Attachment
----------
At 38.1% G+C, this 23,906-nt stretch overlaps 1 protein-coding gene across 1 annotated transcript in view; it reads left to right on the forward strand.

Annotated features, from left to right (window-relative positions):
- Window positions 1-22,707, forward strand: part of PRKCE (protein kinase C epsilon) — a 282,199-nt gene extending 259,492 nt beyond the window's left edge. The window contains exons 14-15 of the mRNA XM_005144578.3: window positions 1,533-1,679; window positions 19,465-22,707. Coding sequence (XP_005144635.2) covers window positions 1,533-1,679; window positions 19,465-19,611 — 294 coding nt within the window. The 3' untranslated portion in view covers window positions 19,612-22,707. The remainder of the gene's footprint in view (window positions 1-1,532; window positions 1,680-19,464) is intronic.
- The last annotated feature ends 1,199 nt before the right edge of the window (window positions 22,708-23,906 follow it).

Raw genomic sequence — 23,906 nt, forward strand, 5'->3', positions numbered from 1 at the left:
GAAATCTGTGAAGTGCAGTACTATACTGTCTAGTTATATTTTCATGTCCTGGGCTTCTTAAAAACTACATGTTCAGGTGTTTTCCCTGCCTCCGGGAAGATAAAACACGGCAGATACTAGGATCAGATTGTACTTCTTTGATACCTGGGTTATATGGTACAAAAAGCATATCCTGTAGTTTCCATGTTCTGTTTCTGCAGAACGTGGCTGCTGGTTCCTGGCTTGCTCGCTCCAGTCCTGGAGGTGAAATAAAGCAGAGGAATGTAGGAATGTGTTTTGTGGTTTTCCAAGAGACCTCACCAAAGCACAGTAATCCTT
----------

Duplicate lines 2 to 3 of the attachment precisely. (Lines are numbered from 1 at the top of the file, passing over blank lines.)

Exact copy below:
Annotated features, from left to right (window-relative positions):
- Window positions 1-22,707, forward strand: part of PRKCE (protein kinase C epsilon) — a 282,199-nt gene extending 259,492 nt beyond the window's left edge. The window contains exons 14-15 of the mRNA XM_005144578.3: window positions 1,533-1,679; window positions 19,465-22,707. Coding sequence (XP_005144635.2) covers window positions 1,533-1,679; window positions 19,465-19,611 — 294 coding nt within the window. The 3' untranslated portion in view covers window positions 19,612-22,707. The remainder of the gene's footprint in view (window positions 1-1,532; window positions 1,680-19,464) is intronic.